Inertia in response to non-paradigmatic change: The case of meta-organizations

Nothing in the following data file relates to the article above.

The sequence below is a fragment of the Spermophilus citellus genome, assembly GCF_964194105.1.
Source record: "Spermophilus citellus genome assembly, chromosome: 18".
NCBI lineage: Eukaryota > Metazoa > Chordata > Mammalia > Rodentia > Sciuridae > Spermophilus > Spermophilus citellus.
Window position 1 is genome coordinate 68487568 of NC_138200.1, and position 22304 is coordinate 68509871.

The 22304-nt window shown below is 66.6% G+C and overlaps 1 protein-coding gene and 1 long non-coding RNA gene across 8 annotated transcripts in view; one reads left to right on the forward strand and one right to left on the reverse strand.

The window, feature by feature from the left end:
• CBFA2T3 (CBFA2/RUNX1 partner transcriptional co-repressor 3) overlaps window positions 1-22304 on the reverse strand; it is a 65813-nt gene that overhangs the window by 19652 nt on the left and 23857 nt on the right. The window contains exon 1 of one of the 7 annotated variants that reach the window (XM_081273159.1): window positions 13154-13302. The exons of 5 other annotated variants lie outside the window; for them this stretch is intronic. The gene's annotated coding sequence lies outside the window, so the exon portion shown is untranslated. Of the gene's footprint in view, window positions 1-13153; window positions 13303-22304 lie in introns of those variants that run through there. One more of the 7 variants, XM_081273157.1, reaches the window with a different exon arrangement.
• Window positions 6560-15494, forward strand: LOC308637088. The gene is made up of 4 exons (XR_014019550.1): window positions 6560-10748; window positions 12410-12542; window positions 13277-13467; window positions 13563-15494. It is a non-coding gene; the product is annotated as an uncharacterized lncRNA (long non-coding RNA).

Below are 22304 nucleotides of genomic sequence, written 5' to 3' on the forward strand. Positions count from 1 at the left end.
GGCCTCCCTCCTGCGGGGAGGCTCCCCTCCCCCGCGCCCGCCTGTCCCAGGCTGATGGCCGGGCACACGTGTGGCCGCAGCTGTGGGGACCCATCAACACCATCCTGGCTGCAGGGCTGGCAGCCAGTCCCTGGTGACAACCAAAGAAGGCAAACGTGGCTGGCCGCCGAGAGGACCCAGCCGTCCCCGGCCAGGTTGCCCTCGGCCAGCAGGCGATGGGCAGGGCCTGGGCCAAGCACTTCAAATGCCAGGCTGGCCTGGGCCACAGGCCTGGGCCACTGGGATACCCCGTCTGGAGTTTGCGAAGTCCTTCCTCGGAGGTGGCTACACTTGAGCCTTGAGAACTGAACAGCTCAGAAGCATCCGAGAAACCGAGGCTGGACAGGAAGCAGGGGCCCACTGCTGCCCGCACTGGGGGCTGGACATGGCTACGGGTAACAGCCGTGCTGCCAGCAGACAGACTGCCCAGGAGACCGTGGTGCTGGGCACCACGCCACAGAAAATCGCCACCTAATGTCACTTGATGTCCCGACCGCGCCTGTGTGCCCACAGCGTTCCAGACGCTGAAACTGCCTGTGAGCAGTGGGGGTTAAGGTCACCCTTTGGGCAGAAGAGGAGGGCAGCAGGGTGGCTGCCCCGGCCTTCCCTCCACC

We add a new perspective to research on organizational response to non-paradigmatic change by studying an irregular yet increasingly important form of organizing: meta-organizations (MOs), i.e., associations whose members are organizations, rather than individuals. We use extensive revelatory field data from three longitudinal case studies of German industry associations and their reactions to the emergence of online trade to show that MOs, similar to other organizations, respond with inertia when they are confronted with discontinuous breakthroughs. However, our data also demonstrate that MO inertia is idiosyncratic in that it stems from distinct MO characteristics, particularly a culture of consensus and an elitist identity, which in turn reinforce MOs’ lack of champions, limited environmental intimacy, and protracted decision-making. We also find that inertial forces in MOs are partially offset by various enablers of change that are either anchored in a given MO's constitution or embedded in its routines. We contribute to existing research on discontinuous change and theory of MOs by inducing a formal model of MO inertia and its underlying mechanisms. Our mid-range theory has important implications for the administration of MOs, in particular during periods of environmental turbulence.
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